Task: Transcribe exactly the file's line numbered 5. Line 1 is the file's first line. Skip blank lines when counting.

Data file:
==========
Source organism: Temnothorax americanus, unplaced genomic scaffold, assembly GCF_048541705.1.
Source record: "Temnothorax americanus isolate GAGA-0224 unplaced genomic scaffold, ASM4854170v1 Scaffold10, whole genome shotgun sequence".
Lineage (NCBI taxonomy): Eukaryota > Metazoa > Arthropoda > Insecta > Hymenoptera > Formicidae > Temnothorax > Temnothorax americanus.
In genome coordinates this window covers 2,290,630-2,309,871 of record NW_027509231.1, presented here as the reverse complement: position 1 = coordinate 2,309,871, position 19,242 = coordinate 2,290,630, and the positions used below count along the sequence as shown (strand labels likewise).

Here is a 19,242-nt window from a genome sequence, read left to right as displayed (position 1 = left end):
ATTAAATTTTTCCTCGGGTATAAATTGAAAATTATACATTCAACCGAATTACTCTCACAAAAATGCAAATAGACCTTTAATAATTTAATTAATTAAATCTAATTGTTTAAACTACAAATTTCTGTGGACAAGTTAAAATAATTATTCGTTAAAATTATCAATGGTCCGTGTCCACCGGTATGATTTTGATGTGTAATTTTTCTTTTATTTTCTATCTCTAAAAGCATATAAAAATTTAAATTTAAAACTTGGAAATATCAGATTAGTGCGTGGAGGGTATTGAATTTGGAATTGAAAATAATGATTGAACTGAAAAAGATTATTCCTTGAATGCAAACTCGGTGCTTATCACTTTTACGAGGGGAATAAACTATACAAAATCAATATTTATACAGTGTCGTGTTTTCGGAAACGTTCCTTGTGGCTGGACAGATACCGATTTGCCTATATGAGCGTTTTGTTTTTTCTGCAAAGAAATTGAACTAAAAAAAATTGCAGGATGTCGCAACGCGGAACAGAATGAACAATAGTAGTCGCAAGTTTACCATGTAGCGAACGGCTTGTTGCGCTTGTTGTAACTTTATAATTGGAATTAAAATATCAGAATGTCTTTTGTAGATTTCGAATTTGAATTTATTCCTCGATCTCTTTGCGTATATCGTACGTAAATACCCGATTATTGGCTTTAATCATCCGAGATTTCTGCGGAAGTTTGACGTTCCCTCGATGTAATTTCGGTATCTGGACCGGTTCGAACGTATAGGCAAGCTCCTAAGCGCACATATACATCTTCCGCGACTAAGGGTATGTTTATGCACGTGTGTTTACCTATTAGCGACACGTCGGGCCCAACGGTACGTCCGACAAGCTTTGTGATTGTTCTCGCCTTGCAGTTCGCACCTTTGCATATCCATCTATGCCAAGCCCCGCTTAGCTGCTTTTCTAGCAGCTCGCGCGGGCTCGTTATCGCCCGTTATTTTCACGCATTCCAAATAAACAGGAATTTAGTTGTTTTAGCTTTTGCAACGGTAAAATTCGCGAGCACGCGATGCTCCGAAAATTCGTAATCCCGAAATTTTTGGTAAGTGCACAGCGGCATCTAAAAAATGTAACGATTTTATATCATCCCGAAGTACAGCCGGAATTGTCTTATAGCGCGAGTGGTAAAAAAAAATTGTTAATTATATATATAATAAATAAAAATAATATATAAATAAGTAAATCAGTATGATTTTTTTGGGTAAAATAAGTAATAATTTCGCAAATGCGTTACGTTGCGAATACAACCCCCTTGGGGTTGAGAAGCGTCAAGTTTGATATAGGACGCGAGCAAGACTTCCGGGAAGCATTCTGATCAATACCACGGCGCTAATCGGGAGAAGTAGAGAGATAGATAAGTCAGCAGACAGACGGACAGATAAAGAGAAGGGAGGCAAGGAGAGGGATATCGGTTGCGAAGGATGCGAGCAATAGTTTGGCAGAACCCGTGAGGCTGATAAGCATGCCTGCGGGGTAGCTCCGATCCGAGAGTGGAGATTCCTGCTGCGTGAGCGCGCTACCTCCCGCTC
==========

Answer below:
Here is a 19,242-nt window from a genome sequence, read left to right as displayed (position 1 = left end):